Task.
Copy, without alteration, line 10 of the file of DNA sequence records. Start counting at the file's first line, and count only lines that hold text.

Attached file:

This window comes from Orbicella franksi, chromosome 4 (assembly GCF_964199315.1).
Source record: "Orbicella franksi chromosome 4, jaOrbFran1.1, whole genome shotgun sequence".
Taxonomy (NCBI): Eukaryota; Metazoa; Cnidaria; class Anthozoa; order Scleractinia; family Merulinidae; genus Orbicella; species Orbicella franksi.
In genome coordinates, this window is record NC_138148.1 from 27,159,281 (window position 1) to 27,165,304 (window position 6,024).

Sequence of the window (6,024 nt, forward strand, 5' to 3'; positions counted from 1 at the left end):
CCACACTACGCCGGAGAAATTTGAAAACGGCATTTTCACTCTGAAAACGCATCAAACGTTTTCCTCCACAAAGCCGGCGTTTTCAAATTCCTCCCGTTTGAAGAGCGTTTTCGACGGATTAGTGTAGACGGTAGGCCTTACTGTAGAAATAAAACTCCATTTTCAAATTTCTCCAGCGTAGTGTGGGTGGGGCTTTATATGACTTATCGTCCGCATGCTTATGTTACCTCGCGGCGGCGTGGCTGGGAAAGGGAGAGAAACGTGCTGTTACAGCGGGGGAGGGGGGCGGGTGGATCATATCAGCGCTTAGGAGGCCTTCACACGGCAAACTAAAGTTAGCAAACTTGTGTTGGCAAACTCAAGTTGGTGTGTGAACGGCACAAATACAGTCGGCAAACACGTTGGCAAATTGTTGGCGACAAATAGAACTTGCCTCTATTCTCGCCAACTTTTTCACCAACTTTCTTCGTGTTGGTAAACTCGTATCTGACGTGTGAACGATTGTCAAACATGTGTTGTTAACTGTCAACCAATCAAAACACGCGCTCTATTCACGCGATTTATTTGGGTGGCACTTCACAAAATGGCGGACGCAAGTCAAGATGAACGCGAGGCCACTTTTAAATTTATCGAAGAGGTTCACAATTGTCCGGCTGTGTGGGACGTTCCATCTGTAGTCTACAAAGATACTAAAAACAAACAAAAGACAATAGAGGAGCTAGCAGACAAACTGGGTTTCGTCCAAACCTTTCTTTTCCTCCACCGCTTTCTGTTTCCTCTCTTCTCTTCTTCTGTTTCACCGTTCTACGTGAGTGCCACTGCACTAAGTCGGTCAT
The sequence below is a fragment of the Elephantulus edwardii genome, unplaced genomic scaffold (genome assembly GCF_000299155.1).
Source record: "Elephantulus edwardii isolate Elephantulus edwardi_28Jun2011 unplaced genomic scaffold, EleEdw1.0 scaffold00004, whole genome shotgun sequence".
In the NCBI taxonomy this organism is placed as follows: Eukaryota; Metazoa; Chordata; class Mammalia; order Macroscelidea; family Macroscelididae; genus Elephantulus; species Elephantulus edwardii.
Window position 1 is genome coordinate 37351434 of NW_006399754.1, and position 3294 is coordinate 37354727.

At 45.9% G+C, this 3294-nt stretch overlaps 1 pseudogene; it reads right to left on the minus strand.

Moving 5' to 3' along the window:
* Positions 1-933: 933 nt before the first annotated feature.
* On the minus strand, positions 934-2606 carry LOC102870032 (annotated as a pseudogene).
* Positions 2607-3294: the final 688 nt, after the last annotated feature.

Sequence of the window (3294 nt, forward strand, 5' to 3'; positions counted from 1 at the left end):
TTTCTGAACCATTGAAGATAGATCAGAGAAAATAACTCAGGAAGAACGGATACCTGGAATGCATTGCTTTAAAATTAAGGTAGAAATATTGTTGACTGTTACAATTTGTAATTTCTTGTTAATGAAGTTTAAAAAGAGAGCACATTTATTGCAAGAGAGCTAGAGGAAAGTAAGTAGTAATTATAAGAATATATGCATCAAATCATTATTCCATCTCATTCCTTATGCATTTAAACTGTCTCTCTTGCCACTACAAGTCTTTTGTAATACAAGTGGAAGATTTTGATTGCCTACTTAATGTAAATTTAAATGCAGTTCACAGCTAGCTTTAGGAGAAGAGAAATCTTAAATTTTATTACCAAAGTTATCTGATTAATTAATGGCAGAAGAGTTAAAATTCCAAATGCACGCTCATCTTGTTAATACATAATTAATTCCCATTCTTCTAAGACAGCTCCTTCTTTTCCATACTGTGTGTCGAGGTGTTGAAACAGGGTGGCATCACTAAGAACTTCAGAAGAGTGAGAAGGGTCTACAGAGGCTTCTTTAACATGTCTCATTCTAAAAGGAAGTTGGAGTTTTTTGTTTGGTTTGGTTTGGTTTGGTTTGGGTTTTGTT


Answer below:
Window position 1 is genome coordinate 37351434 of NW_006399754.1, and position 3294 is coordinate 37354727.